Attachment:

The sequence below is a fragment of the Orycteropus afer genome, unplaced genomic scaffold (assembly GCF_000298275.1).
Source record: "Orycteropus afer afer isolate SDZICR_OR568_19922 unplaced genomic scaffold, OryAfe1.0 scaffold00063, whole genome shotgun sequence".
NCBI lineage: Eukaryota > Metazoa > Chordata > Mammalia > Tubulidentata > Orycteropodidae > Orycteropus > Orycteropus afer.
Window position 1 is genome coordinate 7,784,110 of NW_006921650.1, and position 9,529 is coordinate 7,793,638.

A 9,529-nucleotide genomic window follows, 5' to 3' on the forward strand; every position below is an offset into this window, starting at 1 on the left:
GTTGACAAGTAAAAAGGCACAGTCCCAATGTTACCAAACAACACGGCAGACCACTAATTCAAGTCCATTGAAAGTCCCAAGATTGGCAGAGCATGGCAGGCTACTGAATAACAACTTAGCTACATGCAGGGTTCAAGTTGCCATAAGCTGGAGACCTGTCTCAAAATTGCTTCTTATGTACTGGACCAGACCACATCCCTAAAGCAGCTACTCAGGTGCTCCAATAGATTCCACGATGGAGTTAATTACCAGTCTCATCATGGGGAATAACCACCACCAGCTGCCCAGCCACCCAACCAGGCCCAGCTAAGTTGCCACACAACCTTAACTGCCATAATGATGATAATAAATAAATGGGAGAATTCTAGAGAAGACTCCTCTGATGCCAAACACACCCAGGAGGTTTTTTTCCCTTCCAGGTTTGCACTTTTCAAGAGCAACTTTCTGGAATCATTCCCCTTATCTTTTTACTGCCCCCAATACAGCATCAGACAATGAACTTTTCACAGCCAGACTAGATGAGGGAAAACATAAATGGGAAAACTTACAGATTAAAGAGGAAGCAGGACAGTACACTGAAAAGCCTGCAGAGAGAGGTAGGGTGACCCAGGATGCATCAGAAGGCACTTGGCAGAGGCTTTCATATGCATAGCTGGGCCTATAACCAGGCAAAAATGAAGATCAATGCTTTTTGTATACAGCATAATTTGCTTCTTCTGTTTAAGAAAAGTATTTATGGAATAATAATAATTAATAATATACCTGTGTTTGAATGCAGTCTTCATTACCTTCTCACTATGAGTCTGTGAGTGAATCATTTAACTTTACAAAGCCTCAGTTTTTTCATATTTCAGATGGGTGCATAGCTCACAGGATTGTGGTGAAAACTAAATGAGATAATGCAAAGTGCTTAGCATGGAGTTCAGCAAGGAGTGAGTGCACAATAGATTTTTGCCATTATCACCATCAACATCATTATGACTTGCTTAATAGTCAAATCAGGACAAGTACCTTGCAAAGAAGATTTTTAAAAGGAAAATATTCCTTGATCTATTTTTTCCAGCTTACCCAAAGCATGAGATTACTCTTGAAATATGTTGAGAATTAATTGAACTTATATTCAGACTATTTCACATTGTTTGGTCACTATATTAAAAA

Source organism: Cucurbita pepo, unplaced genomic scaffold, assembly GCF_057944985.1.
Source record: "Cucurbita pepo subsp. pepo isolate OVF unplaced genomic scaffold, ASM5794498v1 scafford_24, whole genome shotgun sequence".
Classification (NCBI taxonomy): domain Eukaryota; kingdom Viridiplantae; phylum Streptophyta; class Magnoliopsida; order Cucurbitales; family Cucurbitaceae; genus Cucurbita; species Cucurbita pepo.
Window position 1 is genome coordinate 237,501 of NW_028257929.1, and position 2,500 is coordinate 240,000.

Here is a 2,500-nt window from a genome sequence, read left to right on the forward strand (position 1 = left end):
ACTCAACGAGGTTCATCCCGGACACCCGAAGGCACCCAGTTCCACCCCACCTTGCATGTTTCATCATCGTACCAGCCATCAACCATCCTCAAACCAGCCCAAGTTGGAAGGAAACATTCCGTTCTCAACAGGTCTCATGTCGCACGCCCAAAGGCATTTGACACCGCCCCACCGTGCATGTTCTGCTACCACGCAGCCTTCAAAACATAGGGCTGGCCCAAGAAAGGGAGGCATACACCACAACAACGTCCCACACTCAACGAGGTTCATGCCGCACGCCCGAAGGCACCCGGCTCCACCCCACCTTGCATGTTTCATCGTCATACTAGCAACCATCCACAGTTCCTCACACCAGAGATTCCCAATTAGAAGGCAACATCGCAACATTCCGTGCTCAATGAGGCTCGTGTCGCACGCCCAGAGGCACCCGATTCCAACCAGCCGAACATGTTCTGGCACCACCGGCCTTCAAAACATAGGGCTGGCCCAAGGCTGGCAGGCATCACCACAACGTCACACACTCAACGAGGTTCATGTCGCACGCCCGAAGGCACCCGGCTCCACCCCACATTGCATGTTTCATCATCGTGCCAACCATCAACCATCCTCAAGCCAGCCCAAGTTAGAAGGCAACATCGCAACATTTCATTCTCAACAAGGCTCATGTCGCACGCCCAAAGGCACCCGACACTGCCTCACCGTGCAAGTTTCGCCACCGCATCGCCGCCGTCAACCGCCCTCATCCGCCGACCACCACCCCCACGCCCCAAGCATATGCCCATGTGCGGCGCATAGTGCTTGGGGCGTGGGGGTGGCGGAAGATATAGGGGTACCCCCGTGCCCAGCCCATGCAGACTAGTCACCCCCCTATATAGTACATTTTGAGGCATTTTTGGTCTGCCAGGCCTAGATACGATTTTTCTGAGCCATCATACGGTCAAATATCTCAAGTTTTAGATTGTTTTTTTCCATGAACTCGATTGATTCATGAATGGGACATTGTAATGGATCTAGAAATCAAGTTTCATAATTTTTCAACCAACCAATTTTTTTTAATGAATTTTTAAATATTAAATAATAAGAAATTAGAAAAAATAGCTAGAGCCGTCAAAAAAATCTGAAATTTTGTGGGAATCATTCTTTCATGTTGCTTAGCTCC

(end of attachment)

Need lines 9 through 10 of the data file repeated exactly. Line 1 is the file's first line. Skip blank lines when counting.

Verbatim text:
Classification (NCBI taxonomy): domain Eukaryota; kingdom Viridiplantae; phylum Streptophyta; class Magnoliopsida; order Cucurbitales; family Cucurbitaceae; genus Cucurbita; species Cucurbita pepo.
Window position 1 is genome coordinate 237,501 of NW_028257929.1, and position 2,500 is coordinate 240,000.